This morning in the Los Angeles Times, there was the story of a homeless man in South L.A. who had passed away in the previous week (by Sandy Banks).
I thought about how quickly this man had spiraled from relative security, living in his own apartment to living for a decade on a street and dying homeless. Nevertheless, the article was successful at shattering the anonymity of the homeless – that indeed, in spite of the current situation in which he found himself, he had developed caring and charismatic relationships with many people in that neighborhood. But no matter how much people looked forward to seeing him, he still stayed on the street and died on the street.
It made me remember the time in our son Chris’ life when he was just out of high school and took a job as a security guard in the Macy’s Plaza office tower in downtown LA. He worked the night shift, and on his patrol, he encountered many homeless people around the building. His job, of course, was to move them along, to discourage them from loitering around the building. But what he did instead so moved me. He didn’t exactly befriend them, but he talked with them and always interested in their histories, he gave them a few dollars, or took them some old clothes in a bag from home, and brought their stories home to us in the morning when he returned, exhausted, in the early hours.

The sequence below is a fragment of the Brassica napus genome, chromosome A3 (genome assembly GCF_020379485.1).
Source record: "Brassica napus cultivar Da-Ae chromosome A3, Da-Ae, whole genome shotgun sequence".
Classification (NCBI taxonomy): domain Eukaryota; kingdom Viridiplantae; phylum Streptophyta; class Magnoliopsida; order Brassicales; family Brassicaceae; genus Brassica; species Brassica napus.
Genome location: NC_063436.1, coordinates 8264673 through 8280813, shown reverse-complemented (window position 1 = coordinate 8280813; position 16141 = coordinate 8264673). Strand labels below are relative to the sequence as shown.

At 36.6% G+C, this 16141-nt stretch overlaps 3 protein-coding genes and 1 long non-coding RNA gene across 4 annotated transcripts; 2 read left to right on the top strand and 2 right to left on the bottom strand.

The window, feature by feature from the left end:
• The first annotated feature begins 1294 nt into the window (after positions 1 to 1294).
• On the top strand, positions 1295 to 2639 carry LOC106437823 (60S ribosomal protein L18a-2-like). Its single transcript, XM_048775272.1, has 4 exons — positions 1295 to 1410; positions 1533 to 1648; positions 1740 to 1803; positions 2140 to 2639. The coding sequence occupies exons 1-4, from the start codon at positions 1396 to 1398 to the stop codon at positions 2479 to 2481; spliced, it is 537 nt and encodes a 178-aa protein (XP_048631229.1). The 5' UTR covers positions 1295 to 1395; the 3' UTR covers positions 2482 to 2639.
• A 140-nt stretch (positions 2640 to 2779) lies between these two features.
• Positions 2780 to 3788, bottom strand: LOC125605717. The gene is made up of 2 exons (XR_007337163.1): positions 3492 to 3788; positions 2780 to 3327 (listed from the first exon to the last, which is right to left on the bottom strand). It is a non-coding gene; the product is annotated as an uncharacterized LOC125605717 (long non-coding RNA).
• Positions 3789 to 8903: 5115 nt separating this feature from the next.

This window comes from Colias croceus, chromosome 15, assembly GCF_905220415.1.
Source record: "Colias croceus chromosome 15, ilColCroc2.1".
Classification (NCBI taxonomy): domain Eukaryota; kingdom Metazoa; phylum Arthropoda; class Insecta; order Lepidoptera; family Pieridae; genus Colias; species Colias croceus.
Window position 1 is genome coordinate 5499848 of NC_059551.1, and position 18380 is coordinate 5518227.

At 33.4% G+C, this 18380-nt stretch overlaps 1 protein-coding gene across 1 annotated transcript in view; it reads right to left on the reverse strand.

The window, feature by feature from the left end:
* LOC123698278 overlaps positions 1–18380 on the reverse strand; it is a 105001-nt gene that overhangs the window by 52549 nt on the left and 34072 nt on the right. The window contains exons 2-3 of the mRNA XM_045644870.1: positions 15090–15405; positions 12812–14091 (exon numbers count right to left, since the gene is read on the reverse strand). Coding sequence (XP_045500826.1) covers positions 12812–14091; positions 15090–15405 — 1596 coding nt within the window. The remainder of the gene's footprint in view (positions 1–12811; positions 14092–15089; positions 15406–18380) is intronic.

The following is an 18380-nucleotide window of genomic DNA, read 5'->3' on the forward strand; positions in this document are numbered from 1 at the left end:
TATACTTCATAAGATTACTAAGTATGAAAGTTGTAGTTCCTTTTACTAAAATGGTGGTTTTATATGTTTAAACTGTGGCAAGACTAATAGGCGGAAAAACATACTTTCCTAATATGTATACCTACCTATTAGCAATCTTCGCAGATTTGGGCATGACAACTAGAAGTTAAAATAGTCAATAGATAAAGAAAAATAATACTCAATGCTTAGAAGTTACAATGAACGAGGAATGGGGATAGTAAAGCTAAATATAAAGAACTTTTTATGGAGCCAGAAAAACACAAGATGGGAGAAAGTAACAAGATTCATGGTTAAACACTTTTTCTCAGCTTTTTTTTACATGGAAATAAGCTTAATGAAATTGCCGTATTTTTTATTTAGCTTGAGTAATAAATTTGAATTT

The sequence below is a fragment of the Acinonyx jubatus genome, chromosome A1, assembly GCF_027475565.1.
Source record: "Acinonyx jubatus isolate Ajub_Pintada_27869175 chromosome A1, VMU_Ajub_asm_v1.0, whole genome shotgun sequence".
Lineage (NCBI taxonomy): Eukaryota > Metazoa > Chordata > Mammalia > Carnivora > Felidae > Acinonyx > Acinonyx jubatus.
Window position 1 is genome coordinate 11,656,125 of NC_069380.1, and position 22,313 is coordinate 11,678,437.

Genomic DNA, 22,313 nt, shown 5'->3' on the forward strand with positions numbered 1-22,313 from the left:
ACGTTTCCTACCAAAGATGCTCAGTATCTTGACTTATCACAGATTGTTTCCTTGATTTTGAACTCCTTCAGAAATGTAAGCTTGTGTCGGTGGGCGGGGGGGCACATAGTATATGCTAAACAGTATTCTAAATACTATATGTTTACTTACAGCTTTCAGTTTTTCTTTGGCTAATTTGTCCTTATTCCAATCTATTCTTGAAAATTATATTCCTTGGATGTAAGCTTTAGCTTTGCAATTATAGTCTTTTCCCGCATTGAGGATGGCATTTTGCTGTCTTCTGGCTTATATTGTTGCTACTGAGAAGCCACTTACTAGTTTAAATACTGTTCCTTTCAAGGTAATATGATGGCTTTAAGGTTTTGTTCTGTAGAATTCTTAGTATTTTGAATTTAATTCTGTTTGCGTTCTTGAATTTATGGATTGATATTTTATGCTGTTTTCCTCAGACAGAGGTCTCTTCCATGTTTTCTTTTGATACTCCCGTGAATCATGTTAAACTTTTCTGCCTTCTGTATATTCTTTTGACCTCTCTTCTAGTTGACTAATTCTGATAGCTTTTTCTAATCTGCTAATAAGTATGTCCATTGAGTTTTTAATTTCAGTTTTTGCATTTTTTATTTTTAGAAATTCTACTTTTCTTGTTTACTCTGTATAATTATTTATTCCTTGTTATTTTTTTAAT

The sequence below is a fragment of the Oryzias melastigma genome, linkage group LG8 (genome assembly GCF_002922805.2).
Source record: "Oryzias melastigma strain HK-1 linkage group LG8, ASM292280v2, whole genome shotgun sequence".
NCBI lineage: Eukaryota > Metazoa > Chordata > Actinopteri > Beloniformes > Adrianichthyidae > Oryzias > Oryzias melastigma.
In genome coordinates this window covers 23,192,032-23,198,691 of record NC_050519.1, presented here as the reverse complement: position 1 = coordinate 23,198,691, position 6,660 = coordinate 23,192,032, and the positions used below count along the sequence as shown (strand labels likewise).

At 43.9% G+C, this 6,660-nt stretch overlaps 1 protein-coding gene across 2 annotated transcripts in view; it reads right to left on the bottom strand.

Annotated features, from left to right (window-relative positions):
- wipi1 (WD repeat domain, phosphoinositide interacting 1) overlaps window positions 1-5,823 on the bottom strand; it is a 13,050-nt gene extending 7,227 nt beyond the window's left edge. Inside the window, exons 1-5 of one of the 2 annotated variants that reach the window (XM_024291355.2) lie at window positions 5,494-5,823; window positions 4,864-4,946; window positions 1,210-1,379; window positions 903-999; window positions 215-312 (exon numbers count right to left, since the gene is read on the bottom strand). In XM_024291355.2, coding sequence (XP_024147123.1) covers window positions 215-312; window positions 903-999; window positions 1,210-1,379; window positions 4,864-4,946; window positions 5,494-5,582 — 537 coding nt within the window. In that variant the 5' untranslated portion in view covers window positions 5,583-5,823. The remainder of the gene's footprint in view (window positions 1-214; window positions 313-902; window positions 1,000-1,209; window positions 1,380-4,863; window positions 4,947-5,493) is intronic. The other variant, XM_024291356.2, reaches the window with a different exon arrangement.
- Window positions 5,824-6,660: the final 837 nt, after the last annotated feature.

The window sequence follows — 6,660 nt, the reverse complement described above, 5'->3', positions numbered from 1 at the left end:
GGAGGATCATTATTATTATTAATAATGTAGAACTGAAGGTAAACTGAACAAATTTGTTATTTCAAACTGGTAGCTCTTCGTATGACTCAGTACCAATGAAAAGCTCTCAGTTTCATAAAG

I remembered, too, how my well-educated, financially secure and sophisticated mother, late in her life became obsessed with the notion that she might become a bag lady. It was incomprehensible to me where this idea came from, but I think the fear of that end sometimes fueled her long hours as a journalist.
Recently Chris moved out of the crazy peoples’ house that he lived in for two months until the landlord lost it and went after the other roommate with a knife. I urged him to move out before the end of his paid up month had passed. It occurred to me that I was encouraging him to become homeless, but he has returned to live on his uncle’s fishing boat, where he will be working next year. The life of a fisherman is about as economically mercurial as any profession, and Fisherman’s Wharf is a hub for homeless and destitute people. It saddens me that the city in which my son has chosen to live and work has virtually no housing for low income people. That he basically has to sleep in his office in a sleeping bag in order to make a living as a deck hand. Doesn’t seem right, does it?